Cancer is a common occurrence in geriatric dogs and cats. Although it is true that the incidence of cancer is on the rise in our pets, some of this may be due to the fact that our pets are living longer.

What are the symptoms?
Just as in people, many types of cancer exist, and the symptoms vary depending on the body system affected.Cancer of vital organs, such as liver, kidney, brain, or lung often cause disease by affecting the function of that organ.Solid tumors, such as sarcomas or carcinomas, often cause pain and dysfunction by displacing or invading neighboring tissue, such as skin, muscle or bone.Blood based tumors, such as lymphoma, can affect blood counts or the body’s ability to clot the blood.

Many cancers cause a syndrome of general lethargy, pain and weight loss.

How is it diagnosed?
Some types of cancer are diagnosed with simple physical exam, bloodwork or xray .  Others take additional imaging, such as ultrasound, CT scan or MRI.  Commonly an exact cancer diagnosis (what type, etc) cannot be made without a biopsy. In many cases, we do not go this far, choosing to make treatment plans based on the “most likely” diagnosis as well as symptoms.

Is it curable?
A few types of cancer in pets, especially those that can be completely removed (skin or other non-vital organ) may be curable. Like in people, most types of cancers are not curable.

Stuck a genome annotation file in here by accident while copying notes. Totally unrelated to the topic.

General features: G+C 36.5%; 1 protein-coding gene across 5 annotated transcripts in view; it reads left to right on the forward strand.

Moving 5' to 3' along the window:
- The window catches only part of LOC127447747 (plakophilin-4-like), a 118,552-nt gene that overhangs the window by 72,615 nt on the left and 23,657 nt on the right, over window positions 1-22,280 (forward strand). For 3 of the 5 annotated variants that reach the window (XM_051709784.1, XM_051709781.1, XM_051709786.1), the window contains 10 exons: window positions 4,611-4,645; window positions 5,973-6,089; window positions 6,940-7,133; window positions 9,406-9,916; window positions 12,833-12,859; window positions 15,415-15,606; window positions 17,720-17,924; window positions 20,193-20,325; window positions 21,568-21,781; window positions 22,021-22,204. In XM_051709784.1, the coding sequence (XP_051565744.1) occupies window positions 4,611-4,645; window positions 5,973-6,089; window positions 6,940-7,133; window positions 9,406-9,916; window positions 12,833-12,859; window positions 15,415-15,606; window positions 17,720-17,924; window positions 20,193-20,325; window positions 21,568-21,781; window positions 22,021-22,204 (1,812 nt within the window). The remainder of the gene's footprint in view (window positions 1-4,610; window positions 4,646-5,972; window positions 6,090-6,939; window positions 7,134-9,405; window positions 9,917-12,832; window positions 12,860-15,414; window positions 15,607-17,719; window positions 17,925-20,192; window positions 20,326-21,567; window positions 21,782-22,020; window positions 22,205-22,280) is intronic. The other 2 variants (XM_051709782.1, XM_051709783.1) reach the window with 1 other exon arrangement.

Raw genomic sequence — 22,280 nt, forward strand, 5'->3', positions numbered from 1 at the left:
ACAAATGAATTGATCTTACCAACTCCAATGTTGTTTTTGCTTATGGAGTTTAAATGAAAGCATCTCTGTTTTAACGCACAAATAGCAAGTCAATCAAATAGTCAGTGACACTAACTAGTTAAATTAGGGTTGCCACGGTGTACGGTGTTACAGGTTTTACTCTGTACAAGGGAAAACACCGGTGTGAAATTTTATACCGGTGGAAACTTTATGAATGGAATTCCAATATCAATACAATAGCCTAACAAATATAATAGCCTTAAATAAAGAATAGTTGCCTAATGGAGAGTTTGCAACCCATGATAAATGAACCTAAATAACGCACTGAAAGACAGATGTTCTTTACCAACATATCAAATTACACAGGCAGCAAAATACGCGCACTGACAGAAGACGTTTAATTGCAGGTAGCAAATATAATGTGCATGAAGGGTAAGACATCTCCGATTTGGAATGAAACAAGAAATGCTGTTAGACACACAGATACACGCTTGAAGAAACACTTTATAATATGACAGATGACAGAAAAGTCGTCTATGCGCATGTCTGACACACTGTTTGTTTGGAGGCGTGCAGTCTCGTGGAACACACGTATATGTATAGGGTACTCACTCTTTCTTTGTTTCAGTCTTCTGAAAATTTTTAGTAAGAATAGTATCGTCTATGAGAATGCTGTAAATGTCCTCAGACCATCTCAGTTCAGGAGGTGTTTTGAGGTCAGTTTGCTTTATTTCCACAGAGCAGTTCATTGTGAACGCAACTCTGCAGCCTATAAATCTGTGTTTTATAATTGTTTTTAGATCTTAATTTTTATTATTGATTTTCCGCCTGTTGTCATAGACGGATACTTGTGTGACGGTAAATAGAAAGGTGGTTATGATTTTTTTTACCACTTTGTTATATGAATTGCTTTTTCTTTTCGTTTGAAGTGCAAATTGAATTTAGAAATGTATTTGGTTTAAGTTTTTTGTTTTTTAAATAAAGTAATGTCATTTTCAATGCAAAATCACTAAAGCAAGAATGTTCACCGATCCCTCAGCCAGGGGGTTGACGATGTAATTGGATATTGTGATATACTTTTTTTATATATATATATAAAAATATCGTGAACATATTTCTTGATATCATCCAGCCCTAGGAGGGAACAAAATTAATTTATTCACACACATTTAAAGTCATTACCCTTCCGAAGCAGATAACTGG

What treatments are available?
Many of the same treatments used in people with cancer are available for pets. Surgery, radiation and chemotherapy (medications) are the basic options.
Veterinary oncologists (cancer specialists) are available as close as Richmond and are often recommended if you desire aggressive treatment for your pet’s cancer.

Many people choose less aggressive, palliative options for pets with cancer. Some of these palliative options still include surgery, medications or even limited radiation, with the goal being decreasing symptoms and pain, and improving quality of life.

The most conservative cancer treatment, or those often chosen when other treatments fail are purely palliative and focus on pain management and quality of life.

Many pets with cancer are excellent candidates for hospice care as their disease progresses.